in the current refuge structure karl and i co-pastor the refuge along with 7 others who form our pastoral/elder team. we meet every week for a meal and a meeting that isn’t focused as much on “doing” as it is on “being”. we believe that what we hope for the entire community we must first practice here. we can’t expect authentic community to be created if we can’t do it ourselves. karl and i spend most of our time pouring into the refuge so we do get a small salary but titles or money doesn’t give us more power or authority than the other people on our team. no one person is the boss. no one person is at the head. we always meet with at least one other person so as many voices as possible are included. we are discovering what it means to share and make decisions for our community together. we submit to each other & are constantly tweaking and evolving. we do not know how our team’s function and form will evolve, but we do know that the refuge will remain deeply committed to co-pastoring instead of a lead pastor model. what we have learned in the past two years has changed my view of leadership forever.
here’s why i passionately believe in co-pastoring–sharing, i mean really truly sharing, the lead pastor role:
it diffuses power and keeps egos in check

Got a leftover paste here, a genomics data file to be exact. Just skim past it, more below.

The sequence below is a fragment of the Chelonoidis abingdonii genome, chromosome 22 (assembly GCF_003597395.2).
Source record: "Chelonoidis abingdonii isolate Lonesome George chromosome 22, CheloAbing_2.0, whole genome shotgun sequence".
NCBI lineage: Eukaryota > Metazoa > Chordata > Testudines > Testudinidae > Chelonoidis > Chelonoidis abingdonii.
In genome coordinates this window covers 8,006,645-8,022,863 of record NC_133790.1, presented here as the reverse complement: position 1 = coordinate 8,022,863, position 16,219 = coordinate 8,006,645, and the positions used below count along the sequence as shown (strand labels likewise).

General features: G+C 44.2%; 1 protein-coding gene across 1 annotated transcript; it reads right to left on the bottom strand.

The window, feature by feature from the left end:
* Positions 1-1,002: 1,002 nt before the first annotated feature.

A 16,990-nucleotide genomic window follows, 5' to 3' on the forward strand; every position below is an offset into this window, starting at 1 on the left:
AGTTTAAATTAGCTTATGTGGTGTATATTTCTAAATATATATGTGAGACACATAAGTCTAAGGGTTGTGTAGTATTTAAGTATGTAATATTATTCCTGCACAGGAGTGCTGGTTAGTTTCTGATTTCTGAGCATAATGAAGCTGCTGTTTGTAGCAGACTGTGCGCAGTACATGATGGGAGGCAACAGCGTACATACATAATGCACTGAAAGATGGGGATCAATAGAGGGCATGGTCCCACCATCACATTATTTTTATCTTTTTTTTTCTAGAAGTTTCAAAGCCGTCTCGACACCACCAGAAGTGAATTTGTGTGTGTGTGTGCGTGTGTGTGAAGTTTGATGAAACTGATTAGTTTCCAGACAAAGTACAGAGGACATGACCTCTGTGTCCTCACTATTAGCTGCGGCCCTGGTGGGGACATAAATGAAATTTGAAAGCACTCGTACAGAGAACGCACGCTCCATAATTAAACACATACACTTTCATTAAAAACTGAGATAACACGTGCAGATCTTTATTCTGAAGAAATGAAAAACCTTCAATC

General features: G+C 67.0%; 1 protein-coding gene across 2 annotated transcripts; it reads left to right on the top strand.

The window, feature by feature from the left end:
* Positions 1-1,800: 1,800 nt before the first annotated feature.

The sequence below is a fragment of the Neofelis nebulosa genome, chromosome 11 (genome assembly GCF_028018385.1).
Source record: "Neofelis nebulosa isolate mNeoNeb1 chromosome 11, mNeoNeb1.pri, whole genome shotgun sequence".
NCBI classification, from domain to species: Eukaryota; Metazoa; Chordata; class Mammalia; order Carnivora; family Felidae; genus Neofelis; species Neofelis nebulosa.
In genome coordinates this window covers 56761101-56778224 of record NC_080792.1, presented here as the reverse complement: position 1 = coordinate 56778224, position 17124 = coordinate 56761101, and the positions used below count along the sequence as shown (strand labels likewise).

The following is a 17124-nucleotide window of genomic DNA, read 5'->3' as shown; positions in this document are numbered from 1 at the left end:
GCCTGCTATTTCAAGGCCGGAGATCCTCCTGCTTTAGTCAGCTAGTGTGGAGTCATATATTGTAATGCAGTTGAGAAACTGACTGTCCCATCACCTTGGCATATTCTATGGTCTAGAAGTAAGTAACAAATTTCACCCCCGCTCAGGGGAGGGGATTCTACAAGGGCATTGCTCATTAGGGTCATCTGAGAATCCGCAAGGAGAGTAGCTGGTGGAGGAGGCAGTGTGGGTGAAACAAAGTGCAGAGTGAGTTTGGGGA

a pastoral role can be more powerful than people think. people look up to pastors in some weird ways. when all that power gets put into one person, things can get a little nutty. i know churches think elder boards keep it in check and, sure, a lot of “lead” pastors have good relationship with their “associates”, but i still think it’s not quite the same as requiring a pastor to actually have to work with a peer, an equal, a person that they can’t fire or tell what to do, a person whose voice is heard just as much as theirs.
it is a way to not just talk about but actually practice mutual submission
it means no one gets to be “right” just because they happen to have a certain anatomy or be in a particular role. as a team we have to figure out the best solutions instead of submitting to someone’s authority “just because they’re the head.” people say all the time “well what happens when you disagree? how do you come to a decision?” we submit to each other situationally & sometimes we just wait to see what God reveals instead of demanding ourselves to decide in a given moment.